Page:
Printing Impressions brings us a comprehensive story about printing on wood. In the past this has been an expensive process, involving high set-up costs, including normally the engraving of a gravure cylinder. Furthermore the gravure system limited the pattern repeat to the diameter of the gravure roll. Digital printing frees us from these restrictions and also enables us to print 3-dimensional patterning. By reducing the set-up cost so much, digital printing allows for the production of very short runs, almost customized printing.

The Economist recently ran a story about the use of engineered timber in construction. By laminating different types of wood together you can create a material with incredible strength. So strong that we now see that it can be used to construct multi-storey buildings. The proposed River Beech Tower in Chicago will, at 228 metres (about 748 feet), be the world’s tallest wooden building. The current record, a mere 85 metres, is held by the Mjøstårnet building in Norway (below).

The manufacture of two of our most common building materials, steel and concrete, generate around 8% of the world’s anthropogenic carbon-dioxide emissions. But when trees grow they take carbon out of the atmosphere, locking it up in their wood. Wood construction keeps that carbon there. Engineered timber with its different layers can be designed to meet the requirements of specific components and it will have fire resistance engineered in. Clearly this material which is prefabricated into larger units in the factory could also be printed to give it any appearance we want — chose your wallpaper pattern before your walls are constructed.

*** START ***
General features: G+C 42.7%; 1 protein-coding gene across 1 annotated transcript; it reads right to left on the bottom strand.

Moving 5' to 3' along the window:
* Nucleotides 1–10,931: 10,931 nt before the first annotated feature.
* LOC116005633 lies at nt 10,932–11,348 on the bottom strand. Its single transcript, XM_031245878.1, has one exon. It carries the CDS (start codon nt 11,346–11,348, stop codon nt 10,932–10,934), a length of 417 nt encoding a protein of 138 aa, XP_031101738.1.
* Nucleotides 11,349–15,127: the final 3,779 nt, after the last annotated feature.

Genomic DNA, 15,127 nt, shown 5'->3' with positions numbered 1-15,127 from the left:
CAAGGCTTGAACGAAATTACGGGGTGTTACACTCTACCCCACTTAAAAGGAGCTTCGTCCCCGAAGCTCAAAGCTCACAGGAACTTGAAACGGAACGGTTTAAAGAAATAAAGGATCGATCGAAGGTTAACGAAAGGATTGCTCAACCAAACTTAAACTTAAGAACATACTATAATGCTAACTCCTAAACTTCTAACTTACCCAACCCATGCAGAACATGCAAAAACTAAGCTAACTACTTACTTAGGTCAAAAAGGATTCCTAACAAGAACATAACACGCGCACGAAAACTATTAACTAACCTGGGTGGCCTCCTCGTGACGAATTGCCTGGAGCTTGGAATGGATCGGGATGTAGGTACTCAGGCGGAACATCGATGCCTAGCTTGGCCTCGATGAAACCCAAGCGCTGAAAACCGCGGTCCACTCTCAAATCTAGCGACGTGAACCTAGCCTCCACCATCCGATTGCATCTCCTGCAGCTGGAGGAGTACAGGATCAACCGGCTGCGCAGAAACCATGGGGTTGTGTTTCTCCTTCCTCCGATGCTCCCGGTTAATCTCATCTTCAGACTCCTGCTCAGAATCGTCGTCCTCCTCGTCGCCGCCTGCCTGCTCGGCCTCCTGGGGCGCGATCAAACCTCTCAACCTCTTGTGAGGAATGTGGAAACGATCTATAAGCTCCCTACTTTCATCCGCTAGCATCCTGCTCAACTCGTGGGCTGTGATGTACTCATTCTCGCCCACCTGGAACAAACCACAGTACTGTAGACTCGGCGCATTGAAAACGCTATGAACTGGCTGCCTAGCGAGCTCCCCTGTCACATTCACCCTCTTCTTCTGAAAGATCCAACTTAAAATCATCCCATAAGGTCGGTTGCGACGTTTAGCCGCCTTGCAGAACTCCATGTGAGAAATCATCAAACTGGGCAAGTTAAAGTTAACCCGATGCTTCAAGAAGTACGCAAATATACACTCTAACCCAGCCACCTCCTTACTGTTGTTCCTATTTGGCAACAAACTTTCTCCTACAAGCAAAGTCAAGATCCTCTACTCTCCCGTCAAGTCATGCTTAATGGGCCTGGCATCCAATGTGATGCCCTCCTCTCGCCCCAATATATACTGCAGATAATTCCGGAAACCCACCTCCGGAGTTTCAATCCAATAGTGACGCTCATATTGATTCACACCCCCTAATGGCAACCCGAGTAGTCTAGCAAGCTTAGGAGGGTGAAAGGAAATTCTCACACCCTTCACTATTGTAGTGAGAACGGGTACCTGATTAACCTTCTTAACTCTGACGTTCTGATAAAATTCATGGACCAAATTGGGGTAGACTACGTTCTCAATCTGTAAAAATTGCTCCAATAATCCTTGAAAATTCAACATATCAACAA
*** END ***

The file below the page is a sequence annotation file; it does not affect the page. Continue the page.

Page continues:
Here’s Michael Ramage of the Department of Architecture at the University of Cambridge talking about the idea:

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At the other end of the telescope I was struck by another story from The Economist, telling us about The Baltimore Wood Project. The wood used in the nineteenth century building boom in Baltimore was old-growth, and is thus stronger and better-looking than our current wood-farmed product. Great to be able to reuse a lot of it.

In a quantum leap down this alternative-approaches rabbit hole The Economist, ever alert to 3-D printing developments, tells us this week about Alt-Steak™, a 3-D printed plant-based meat. Here’s the story from Foodnavigator. The originator, Redefine Meat, worked with “leading butchers, chefs and food technologists — as well as leveraging ‘close collaboration’ with flavors expert Givaudin — to digitally map more than 70 sensorial parameters into its Alt Steak product. These include the texture, juiciness, fat distribution and mouthfeel of ‘premium beef cuts’.” Apparently the Alt-Steak will be road-tested in “high-end restaurants” later this year. Can’t wait to test those sensorial parameters. Goodbye methane!